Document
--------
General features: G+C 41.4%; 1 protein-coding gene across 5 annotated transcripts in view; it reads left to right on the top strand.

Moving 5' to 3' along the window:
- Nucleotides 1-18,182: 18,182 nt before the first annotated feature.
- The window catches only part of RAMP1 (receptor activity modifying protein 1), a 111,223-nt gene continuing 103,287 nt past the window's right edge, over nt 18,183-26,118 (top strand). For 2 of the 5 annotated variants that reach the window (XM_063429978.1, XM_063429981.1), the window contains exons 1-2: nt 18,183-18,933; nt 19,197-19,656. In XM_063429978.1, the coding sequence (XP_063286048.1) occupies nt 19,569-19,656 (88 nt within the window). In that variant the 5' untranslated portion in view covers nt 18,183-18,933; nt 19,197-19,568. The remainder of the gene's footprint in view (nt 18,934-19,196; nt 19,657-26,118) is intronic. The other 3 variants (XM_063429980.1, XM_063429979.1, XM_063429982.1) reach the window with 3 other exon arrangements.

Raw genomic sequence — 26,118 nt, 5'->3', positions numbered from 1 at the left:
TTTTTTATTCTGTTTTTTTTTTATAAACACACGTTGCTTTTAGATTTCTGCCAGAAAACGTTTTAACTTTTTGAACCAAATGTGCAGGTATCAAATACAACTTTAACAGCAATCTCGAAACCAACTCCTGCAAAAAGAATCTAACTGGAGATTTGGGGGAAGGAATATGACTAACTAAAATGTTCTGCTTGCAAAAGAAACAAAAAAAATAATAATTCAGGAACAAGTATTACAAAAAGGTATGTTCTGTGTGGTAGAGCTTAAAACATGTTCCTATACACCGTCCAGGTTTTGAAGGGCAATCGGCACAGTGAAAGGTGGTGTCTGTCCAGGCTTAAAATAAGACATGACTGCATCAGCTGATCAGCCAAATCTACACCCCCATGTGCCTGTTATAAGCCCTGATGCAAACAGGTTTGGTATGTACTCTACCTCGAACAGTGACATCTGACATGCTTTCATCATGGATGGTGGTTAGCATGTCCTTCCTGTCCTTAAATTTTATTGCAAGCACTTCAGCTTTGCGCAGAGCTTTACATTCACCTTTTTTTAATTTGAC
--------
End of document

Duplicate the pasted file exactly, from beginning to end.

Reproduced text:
General features: G+C 41.4%; 1 protein-coding gene across 5 annotated transcripts in view; it reads left to right on the top strand.

Moving 5' to 3' along the window:
- Nucleotides 1-18,182: 18,182 nt before the first annotated feature.
- The window catches only part of RAMP1 (receptor activity modifying protein 1), a 111,223-nt gene continuing 103,287 nt past the window's right edge, over nt 18,183-26,118 (top strand). For 2 of the 5 annotated variants that reach the window (XM_063429978.1, XM_063429981.1), the window contains exons 1-2: nt 18,183-18,933; nt 19,197-19,656. In XM_063429978.1, the coding sequence (XP_063286048.1) occupies nt 19,569-19,656 (88 nt within the window). In that variant the 5' untranslated portion in view covers nt 18,183-18,933; nt 19,197-19,568. The remainder of the gene's footprint in view (nt 18,934-19,196; nt 19,657-26,118) is intronic. The other 3 variants (XM_063429980.1, XM_063429979.1, XM_063429982.1) reach the window with 3 other exon arrangements.

Raw genomic sequence — 26,118 nt, 5'->3', positions numbered from 1 at the left:
TTTTTTATTCTGTTTTTTTTTTATAAACACACGTTGCTTTTAGATTTCTGCCAGAAAACGTTTTAACTTTTTGAACCAAATGTGCAGGTATCAAATACAACTTTAACAGCAATCTCGAAACCAACTCCTGCAAAAAGAATCTAACTGGAGATTTGGGGGAAGGAATATGACTAACTAAAATGTTCTGCTTGCAAAAGAAACAAAAAAAATAATAATTCAGGAACAAGTATTACAAAAAGGTATGTTCTGTGTGGTAGAGCTTAAAACATGTTCCTATACACCGTCCAGGTTTTGAAGGGCAATCGGCACAGTGAAAGGTGGTGTCTGTCCAGGCTTAAAATAAGACATGACTGCATCAGCTGATCAGCCAAATCTACACCCCCATGTGCCTGTTATAAGCCCTGATGCAAACAGGTTTGGTATGTACTCTACCTCGAACAGTGACATCTGACATGCTTTCATCATGGATGGTGGTTAGCATGTCCTTCCTGTCCTTAAATTTTATTGCAAGCACTTCAGCTTTGCGCAGAGCTTTACATTCACCTTTTTTTAATTTGAC